Election recounts in two counties could affect close auditor’s race

By: and - November 9, 2022 4:46 pm

Poll workers were busy with a steady stream of voters Tuesday at First Church of the Open Bible in Des Moines. (Photo by Jim Obradovich for Iowa Capital Dispatch)

The full election tallies of two Iowa counties are delayed by technical errors that will require recounts — with the potential to affect a very close state auditor’s race.

Iowa Secretary of State Paul Pate called Tuesday night for the expedited recounts of votes in Des Moines County and Warren County. Warren County supervisors held an emergency meeting Wednesday afternoon and authorized the recount, which is expected to start Thursday morning. The Des Moines County supervisors meet at 11 a.m. Thursday.

According to an early morning tweet from Pate, there were also delays in Linn County reports, which were uploaded after 1 a.m. Wednesday.

At that time, Pate said there were a total of 30,000 ballots affected by the delays. Kevin Hall, communications director for the Iowa Secretary of State’s office, said the majority of votes in that figure were from Linn County absentee ballots, which have since been included in the unofficial election results.

The addition of the Linn ballots gave State Auditor Rob Sand, the Democratic incumbent, a slight lead of about 3,100 votes over Republican challenger Todd Halbur, according to partial, unofficial election results. That margin represented about 0.2% of the nearly 1.2 million votes cast in the race.

The total number of outstanding ballots was not immediately clear but was estimated to be less than Sand’s lead.

In Des Moines County, there are about 800 absentee ballots that are missing from the results reported Tuesday to the state, said Terri Johnson, the county’s auditor. That was due to an error in transmitting the electronic results after scanning the paper ballots.

“When we uploaded those into the final tally, it showed that they were uploaded,” Johnson said. “But when we ran our results, they were not showing up in there.”

Johnson plans to count all of the absentee votes again to ensure the results are correct. Des Moines County supervisors are set to meet at 11 a.m. Thursday to authorize the recount, and Johnson hopes to start the process about noon.

“I want to get it done as soon as possible,” she said.

Warren County Auditor Traci Vanderlinden estimated there were up to 2,000 uncounted ballots — although she did not know a precise number — from five precincts in her county. She said someone prematurely removed memory drives from tallying machines, and that a recount of all the ballots from those precincts is required.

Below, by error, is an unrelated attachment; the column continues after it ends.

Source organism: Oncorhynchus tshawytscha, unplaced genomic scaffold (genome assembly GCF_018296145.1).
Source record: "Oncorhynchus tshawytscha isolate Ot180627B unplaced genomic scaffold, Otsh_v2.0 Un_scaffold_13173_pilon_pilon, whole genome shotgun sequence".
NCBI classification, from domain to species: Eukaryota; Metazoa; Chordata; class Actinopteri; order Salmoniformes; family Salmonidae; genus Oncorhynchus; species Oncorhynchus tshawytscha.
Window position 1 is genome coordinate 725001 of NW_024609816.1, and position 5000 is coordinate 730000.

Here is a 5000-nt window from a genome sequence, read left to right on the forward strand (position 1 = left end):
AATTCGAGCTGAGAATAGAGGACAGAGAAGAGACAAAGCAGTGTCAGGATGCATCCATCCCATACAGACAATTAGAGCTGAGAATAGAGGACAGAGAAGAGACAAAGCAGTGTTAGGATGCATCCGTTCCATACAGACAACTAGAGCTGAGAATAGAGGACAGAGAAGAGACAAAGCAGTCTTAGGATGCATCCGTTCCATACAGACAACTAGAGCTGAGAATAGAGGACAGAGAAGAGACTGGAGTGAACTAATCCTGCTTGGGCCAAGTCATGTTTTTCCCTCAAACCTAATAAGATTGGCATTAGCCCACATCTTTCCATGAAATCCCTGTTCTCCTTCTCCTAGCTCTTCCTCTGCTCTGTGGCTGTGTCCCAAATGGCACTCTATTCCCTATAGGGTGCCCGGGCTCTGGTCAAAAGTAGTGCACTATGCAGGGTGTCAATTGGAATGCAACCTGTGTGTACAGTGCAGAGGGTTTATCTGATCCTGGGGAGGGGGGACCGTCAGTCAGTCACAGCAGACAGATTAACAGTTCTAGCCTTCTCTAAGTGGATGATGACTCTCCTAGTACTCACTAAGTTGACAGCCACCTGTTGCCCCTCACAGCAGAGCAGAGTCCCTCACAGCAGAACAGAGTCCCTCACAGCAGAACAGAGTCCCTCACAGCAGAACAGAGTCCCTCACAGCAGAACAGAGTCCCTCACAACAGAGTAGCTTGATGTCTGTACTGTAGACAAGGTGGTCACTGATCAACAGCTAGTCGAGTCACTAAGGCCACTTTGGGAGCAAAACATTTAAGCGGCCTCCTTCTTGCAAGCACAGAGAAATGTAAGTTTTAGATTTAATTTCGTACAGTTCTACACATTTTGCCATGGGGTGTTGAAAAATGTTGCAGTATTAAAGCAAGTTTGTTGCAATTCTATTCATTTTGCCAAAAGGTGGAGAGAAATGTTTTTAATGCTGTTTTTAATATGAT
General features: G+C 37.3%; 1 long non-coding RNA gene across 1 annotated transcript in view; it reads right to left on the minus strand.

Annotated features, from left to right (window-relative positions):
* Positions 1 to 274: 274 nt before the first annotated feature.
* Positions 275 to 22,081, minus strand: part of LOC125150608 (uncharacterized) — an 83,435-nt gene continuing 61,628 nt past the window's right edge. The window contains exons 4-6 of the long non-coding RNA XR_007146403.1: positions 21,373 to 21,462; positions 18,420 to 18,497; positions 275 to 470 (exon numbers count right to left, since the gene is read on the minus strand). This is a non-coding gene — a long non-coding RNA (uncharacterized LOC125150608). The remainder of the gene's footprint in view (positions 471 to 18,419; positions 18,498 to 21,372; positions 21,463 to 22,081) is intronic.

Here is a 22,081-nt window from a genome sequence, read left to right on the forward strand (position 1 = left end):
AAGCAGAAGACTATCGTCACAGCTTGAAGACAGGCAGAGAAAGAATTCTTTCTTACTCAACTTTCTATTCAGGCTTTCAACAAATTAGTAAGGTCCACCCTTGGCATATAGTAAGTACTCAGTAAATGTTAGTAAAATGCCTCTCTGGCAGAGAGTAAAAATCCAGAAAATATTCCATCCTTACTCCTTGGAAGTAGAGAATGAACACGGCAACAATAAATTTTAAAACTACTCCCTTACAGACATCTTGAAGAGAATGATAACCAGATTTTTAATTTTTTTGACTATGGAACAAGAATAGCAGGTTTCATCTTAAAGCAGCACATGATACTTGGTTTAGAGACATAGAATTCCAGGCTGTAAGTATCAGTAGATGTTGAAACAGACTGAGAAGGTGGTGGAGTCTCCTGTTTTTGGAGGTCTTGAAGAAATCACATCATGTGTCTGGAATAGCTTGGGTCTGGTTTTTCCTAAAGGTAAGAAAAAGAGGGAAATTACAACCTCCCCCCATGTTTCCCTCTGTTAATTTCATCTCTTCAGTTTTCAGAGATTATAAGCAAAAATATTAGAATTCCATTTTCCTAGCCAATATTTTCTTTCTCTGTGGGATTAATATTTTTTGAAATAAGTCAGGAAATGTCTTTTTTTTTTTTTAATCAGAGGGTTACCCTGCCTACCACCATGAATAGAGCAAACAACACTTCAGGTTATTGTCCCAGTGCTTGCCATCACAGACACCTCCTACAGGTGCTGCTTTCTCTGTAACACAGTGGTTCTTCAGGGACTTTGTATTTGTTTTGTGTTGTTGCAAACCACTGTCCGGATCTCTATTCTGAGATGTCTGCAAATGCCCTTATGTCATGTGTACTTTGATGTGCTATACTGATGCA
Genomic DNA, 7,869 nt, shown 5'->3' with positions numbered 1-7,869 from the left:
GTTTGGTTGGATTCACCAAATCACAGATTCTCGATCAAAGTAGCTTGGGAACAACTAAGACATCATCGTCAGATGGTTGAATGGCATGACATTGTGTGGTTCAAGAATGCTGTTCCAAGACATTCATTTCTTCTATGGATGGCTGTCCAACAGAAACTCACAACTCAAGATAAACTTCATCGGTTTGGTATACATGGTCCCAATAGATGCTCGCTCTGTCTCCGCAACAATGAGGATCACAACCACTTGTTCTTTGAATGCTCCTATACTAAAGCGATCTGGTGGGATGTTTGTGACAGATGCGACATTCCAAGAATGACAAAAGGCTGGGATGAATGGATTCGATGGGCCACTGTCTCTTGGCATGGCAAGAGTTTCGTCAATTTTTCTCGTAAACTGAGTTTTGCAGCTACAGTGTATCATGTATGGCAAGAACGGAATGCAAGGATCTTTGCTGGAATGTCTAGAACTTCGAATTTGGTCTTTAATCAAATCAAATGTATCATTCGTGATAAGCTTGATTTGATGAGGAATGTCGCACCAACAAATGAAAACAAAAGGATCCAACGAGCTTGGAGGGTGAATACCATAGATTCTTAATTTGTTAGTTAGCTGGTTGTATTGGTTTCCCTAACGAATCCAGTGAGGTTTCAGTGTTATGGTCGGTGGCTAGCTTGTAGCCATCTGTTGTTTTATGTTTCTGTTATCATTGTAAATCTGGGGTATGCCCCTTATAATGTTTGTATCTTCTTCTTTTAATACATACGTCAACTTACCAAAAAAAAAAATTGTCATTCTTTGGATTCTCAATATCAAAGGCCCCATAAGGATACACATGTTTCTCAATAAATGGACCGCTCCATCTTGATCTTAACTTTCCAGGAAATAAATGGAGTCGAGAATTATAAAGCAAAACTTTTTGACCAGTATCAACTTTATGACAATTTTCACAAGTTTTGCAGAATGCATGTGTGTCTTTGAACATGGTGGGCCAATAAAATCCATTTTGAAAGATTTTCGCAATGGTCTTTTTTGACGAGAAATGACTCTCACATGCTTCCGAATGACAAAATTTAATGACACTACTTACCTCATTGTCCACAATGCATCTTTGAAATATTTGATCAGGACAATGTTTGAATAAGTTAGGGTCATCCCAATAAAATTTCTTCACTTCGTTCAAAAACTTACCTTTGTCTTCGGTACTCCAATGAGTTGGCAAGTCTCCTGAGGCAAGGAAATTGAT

The Warren County Board of Supervisors met Wednesday afternoon to authorize the partial recount, and Vanderlinden said it would take place late Thursday morning.

“It’ll take just a couple hours at the most,” she said. “It shouldn’t take too awful long.”

The Des Moines County recount also has the potential to affect the Iowa House District 99 race, in which Republican Matthew Rinker leads Democratic State Rep. Dennis Cohoon by 771 votes.

All counties will conduct audits

In addition to the recounts, every county is required to conduct post-election audits in two randomly selected precincts. The audits will be counted by hand to ensure numbers match up with the totals by ballot tabulators, looking at the gubernatorial race and constitutional amendment ballot measure results.

“Post-election audits add another layer of integrity to the election process,” Secretary Pate said in a news release. “I want all Iowans to know their vote counts, and it will be counted correctly.”

Turnout falls short of 2018 midterms

He said the total number of ballots cast was less than the turnout of the 2018 midterm elections but that it was still the second-highest in state history for midterms. More than 1.2 million people voted, Pate said. That is about an 8% decline from 2018.

Sand might be the lone incumbent Democrat to be reelected this year to statewide executive office. Attorney General Tom Miller conceded to Republican Brenna Bird Tuesday night and trails her by about 20,100 votes, according to the partial results. Treasurer Michael Fitzgerald trails Republican Roby Smith by about 30,500 votes in unofficial results.

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Robin Opsahl
Robin Opsahl

Robin Opsahl is an Iowa Capital Dispatch reporter covering the state Legislature and politics. Robin has experience covering government, elections and more at media organizations including Roll Call, the Sacramento Bee and the Wausau Daily Herald, in addition to working on multimedia projects, newsletters and visualizations. They were a political reporter for the Des Moines Register covering the Iowa caucuses leading up to the 2020 presidential election, assisting with the Register's Iowa Poll, and reporting on Iowa's 4th District elections.

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Jared Strong
Jared Strong

Senior reporter Jared Strong has written about Iowans and the important issues that affect them for more than 15 years, previously for the Carroll Times Herald and the Des Moines Register. His investigative work exposing police misconduct has notched several state and national awards. He is a longtime trustee of the Iowa Freedom of Information Council, which fights for open records and open government. He is a lifelong Iowan and has lived mostly in rural western parts of the state.

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